Americans have always been notoriously blind to the devastation wrought by their government's policies on the citizens of other nations--especially people of color. If you doubt that any of us who grew up in that culture are susceptible to such near-sightedness, try this little self test.
How many Americans were killed in the Vietnam War? How many Americans have died to date in the Iraq War? How many were killed on 9/11? (The official figures appear at the end of the article.)
Most readers wouldn't have much problem coming up with numbers within plus or minus twenty per cent of the actual figure.
How many Vietnamese were killed between 1960 and 1975? How many Iraqis have died since we invaded? (Two estimates appear at the end of the article.)
Was that a little tougher? Outside of a few human rights activists, I suspect few came close.
There will be no more Asian children running ablaze from bombed-out schools. There will be no more talk of bombing the dikes or the cities of the North.
More typical is John Kerry's rhetoric urging a timetable for bringing American troops home from Iraq:
A few weeks ago I departed Iraq from Mosul. Three Senators and staff were gathered in the forward part of a C-130. In the middle of the cavernous cargo hold was a simple, aluminum coffin with a small American flag draped over it. We were bringing another American soldier, just killed, home to his family and final resting place.The starkness of his coffin in the center of the hold, the silence except for the din of the engines, was a real time cold reminder of the consequences of decisions for which we Senators share responsibility.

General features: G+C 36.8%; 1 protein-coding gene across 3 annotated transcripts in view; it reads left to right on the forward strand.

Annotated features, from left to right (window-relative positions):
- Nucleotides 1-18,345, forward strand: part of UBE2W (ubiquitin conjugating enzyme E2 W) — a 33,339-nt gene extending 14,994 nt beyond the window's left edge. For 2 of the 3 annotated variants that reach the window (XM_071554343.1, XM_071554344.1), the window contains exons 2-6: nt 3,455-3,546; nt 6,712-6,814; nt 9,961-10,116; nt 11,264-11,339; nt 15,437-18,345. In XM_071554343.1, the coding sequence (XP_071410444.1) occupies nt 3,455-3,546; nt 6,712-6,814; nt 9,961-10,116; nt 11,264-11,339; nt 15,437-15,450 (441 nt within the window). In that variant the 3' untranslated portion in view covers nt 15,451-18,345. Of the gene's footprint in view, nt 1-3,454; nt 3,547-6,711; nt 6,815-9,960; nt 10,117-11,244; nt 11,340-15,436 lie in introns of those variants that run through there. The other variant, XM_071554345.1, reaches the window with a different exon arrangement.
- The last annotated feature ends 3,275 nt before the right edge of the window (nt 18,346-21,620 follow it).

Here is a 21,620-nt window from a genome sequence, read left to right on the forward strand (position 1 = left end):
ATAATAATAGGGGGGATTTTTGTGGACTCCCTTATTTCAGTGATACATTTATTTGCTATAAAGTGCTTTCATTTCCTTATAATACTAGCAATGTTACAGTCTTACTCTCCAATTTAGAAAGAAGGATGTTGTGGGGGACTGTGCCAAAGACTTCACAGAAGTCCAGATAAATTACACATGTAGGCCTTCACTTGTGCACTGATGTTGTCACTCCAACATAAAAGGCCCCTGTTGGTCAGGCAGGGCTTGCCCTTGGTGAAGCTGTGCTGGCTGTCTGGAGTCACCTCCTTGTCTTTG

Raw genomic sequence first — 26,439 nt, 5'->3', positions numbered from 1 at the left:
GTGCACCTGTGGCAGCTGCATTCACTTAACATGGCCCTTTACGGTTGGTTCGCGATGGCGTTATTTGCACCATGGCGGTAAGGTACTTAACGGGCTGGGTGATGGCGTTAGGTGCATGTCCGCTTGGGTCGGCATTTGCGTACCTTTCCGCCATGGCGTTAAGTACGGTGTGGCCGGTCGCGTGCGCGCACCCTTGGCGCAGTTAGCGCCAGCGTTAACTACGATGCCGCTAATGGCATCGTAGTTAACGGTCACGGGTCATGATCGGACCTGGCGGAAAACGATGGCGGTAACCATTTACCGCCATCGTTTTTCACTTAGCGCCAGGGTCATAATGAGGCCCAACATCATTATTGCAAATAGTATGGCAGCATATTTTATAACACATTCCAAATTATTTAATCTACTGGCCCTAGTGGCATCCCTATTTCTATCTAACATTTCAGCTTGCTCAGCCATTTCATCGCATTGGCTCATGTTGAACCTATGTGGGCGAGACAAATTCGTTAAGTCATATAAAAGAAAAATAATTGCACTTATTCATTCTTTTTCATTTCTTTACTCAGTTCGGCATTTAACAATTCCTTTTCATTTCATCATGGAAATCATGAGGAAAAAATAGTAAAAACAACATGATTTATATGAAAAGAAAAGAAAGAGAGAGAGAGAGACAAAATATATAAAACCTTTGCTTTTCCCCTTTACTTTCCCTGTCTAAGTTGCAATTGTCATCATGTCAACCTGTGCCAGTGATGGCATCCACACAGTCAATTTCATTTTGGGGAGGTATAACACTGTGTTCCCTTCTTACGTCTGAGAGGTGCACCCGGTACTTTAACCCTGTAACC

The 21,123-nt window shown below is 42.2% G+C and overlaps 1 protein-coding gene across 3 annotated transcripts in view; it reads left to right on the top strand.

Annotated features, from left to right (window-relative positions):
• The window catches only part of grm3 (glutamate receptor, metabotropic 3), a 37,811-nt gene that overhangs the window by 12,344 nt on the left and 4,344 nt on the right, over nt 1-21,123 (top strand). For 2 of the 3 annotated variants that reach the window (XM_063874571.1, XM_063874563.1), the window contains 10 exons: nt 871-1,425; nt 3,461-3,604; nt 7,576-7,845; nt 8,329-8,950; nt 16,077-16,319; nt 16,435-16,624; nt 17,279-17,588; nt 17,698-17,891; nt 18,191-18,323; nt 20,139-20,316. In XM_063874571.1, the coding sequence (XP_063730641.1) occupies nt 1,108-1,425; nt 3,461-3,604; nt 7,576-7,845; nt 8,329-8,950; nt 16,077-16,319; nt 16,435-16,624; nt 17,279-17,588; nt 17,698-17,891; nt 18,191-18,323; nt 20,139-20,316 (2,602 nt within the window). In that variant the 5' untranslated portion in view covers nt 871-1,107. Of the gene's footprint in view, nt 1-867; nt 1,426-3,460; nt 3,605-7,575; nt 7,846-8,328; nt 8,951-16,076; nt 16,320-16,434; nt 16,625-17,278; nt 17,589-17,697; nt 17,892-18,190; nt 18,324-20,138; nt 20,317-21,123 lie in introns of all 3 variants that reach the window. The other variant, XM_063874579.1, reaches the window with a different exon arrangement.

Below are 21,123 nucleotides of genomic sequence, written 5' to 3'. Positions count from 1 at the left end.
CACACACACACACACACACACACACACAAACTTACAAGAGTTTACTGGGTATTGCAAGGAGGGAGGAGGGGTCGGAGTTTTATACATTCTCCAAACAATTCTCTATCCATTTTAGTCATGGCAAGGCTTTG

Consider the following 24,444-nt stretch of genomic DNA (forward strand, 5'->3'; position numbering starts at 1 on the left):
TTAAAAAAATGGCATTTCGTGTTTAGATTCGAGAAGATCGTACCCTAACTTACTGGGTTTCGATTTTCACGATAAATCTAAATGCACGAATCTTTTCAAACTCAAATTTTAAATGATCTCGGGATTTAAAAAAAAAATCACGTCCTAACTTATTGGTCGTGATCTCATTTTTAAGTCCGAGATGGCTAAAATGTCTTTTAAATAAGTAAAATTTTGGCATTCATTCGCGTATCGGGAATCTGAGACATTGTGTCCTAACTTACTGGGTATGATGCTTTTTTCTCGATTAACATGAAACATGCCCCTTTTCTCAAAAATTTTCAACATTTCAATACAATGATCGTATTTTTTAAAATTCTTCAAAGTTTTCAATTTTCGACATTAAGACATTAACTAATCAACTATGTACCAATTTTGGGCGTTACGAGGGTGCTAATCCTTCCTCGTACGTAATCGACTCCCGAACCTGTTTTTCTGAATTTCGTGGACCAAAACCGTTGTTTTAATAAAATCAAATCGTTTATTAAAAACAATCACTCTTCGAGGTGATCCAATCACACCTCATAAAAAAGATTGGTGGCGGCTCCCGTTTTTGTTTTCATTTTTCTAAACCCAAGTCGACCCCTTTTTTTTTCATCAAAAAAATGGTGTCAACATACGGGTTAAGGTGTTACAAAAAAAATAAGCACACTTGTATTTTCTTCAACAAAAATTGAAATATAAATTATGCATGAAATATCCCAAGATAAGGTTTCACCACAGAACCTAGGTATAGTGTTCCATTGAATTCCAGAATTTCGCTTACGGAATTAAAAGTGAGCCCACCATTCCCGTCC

Underlying Kerry's choice of imagery is the assumption that American lives are more precious, that Americans are exceptional.
But that dearly held, Americ-centric view may be fading away. The evidence for the erosion of the belief that Americans enjoy special privilege in this world comes from a surprising source. The decades-long efforts of the antiwar left to get people in the U. S. to have concern and compassion for the people upon whom American bombs fall seems finally to have caught hold of the current Secretary of the Air Force, Michael Wynne.
''If we're not willing to use it here against our fellow citizens, then we should not be willing to use it in a wartime situation,'' said Wynne. ''(Because) if I hit somebody with a nonlethal weapon and they claim that it injured them in a way that was not intended, I think that I would be vilified in the world press.'"
This is the Secretary of the same Air Force that dropped millions of tons of Agent Orange on Vietnam and untold tons of uranium-depleted shells on Iraq. Has Wynne been reading too much Noam Chomsky?